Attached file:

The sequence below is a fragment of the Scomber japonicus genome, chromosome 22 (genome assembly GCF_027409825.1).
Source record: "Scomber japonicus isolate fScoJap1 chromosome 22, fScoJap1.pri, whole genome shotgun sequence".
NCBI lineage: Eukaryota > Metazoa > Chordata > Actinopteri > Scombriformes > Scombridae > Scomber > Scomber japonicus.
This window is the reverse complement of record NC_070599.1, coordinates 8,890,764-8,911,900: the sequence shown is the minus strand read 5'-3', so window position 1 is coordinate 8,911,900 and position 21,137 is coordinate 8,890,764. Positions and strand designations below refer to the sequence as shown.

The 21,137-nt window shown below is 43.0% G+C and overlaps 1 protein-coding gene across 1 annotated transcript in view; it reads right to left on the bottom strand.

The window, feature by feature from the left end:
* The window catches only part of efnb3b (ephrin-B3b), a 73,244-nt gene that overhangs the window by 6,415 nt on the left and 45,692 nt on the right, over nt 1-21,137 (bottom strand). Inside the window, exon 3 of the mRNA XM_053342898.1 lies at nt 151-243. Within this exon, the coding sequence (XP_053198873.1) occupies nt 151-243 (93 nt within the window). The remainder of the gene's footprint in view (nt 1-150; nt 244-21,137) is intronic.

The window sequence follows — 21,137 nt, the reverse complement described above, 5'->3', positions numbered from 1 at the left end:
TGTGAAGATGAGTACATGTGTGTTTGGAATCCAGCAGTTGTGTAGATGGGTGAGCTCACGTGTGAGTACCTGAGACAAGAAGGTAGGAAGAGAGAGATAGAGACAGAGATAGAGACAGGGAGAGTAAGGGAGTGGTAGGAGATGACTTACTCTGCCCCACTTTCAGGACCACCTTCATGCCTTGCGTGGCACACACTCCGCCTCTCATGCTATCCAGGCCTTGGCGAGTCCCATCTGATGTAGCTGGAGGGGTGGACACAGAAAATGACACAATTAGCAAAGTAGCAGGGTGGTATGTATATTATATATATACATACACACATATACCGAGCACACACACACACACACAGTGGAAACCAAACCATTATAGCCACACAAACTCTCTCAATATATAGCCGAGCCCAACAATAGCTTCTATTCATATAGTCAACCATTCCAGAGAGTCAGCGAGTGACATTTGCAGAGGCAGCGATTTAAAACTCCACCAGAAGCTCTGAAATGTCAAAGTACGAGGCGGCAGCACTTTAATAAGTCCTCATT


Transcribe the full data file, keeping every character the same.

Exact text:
The sequence below is a fragment of the Scomber japonicus genome, chromosome 22 (genome assembly GCF_027409825.1).
Source record: "Scomber japonicus isolate fScoJap1 chromosome 22, fScoJap1.pri, whole genome shotgun sequence".
NCBI lineage: Eukaryota > Metazoa > Chordata > Actinopteri > Scombriformes > Scombridae > Scomber > Scomber japonicus.
This window is the reverse complement of record NC_070599.1, coordinates 8,890,764-8,911,900: the sequence shown is the minus strand read 5'-3', so window position 1 is coordinate 8,911,900 and position 21,137 is coordinate 8,890,764. Positions and strand designations below refer to the sequence as shown.

The 21,137-nt window shown below is 43.0% G+C and overlaps 1 protein-coding gene across 1 annotated transcript in view; it reads right to left on the bottom strand.

The window, feature by feature from the left end:
* The window catches only part of efnb3b (ephrin-B3b), a 73,244-nt gene that overhangs the window by 6,415 nt on the left and 45,692 nt on the right, over nt 1-21,137 (bottom strand). Inside the window, exon 3 of the mRNA XM_053342898.1 lies at nt 151-243. Within this exon, the coding sequence (XP_053198873.1) occupies nt 151-243 (93 nt within the window). The remainder of the gene's footprint in view (nt 1-150; nt 244-21,137) is intronic.

The window sequence follows — 21,137 nt, the reverse complement described above, 5'->3', positions numbered from 1 at the left end:
TGTGAAGATGAGTACATGTGTGTTTGGAATCCAGCAGTTGTGTAGATGGGTGAGCTCACGTGTGAGTACCTGAGACAAGAAGGTAGGAAGAGAGAGATAGAGACAGAGATAGAGACAGGGAGAGTAAGGGAGTGGTAGGAGATGACTTACTCTGCCCCACTTTCAGGACCACCTTCATGCCTTGCGTGGCACACACTCCGCCTCTCATGCTATCCAGGCCTTGGCGAGTCCCATCTGATGTAGCTGGAGGGGTGGACACAGAAAATGACACAATTAGCAAAGTAGCAGGGTGGTATGTATATTATATATATACATACACACATATACCGAGCACACACACACACACACAGTGGAAACCAAACCATTATAGCCACACAAACTCTCTCAATATATAGCCGAGCCCAACAATAGCTTCTATTCATATAGTCAACCATTCCAGAGAGTCAGCGAGTGACATTTGCAGAGGCAGCGATTTAAAACTCCACCAGAAGCTCTGAAATGTCAAAGTACGAGGCGGCAGCACTTTAATAAGTCCTCATT